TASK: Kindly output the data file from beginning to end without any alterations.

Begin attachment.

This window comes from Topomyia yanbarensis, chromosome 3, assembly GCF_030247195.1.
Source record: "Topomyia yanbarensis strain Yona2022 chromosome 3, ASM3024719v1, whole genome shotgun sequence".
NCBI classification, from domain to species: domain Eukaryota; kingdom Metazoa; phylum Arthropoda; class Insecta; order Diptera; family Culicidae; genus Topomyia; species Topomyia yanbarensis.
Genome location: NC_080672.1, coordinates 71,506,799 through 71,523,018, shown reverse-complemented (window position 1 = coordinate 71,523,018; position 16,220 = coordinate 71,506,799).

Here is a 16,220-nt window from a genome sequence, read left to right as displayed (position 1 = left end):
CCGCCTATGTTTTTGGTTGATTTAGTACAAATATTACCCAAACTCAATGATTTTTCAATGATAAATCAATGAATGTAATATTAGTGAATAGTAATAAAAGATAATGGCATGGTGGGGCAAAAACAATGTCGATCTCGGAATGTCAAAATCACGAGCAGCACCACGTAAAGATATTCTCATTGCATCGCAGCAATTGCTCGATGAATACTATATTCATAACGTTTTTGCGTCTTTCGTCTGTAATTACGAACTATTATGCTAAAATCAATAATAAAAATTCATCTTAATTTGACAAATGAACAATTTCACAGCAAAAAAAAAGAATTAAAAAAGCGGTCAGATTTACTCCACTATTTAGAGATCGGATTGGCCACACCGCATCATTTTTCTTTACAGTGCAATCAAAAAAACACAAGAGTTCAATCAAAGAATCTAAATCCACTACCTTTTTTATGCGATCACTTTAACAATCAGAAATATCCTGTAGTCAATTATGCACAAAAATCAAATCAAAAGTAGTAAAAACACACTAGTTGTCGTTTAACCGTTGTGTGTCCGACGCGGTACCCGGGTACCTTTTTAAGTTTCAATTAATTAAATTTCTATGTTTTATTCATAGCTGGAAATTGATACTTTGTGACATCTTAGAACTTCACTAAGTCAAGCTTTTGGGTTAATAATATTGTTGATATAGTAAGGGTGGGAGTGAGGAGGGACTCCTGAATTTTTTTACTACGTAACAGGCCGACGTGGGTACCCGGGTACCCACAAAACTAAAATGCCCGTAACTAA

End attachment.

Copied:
This window comes from Topomyia yanbarensis, chromosome 3, assembly GCF_030247195.1.
Source record: "Topomyia yanbarensis strain Yona2022 chromosome 3, ASM3024719v1, whole genome shotgun sequence".
NCBI classification, from domain to species: domain Eukaryota; kingdom Metazoa; phylum Arthropoda; class Insecta; order Diptera; family Culicidae; genus Topomyia; species Topomyia yanbarensis.
Genome location: NC_080672.1, coordinates 71,506,799 through 71,523,018, shown reverse-complemented (window position 1 = coordinate 71,523,018; position 16,220 = coordinate 71,506,799).

Here is a 16,220-nt window from a genome sequence, read left to right as displayed (position 1 = left end):
CCGCCTATGTTTTTGGTTGATTTAGTACAAATATTACCCAAACTCAATGATTTTTCAATGATAAATCAATGAATGTAATATTAGTGAATAGTAATAAAAGATAATGGCATGGTGGGGCAAAAACAATGTCGATCTCGGAATGTCAAAATCACGAGCAGCACCACGTAAAGATATTCTCATTGCATCGCAGCAATTGCTCGATGAATACTATATTCATAACGTTTTTGCGTCTTTCGTCTGTAATTACGAACTATTATGCTAAAATCAATAATAAAAATTCATCTTAATTTGACAAATGAACAATTTCACAGCAAAAAAAAAGAATTAAAAAAGCGGTCAGATTTACTCCACTATTTAGAGATCGGATTGGCCACACCGCATCATTTTTCTTTACAGTGCAATCAAAAAAACACAAGAGTTCAATCAAAGAATCTAAATCCACTACCTTTTTTATGCGATCACTTTAACAATCAGAAATATCCTGTAGTCAATTATGCACAAAAATCAAATCAAAAGTAGTAAAAACACACTAGTTGTCGTTTAACCGTTGTGTGTCCGACGCGGTACCCGGGTACCTTTTTAAGTTTCAATTAATTAAATTTCTATGTTTTATTCATAGCTGGAAATTGATACTTTGTGACATCTTAGAACTTCACTAAGTCAAGCTTTTGGGTTAATAATATTGTTGATATAGTAAGGGTGGGAGTGAGGAGGGACTCCTGAATTTTTTTACTACGTAACAGGCCGACGTGGGTACCCGGGTACCCACAAAACTAAAATGCCCGTAACTAA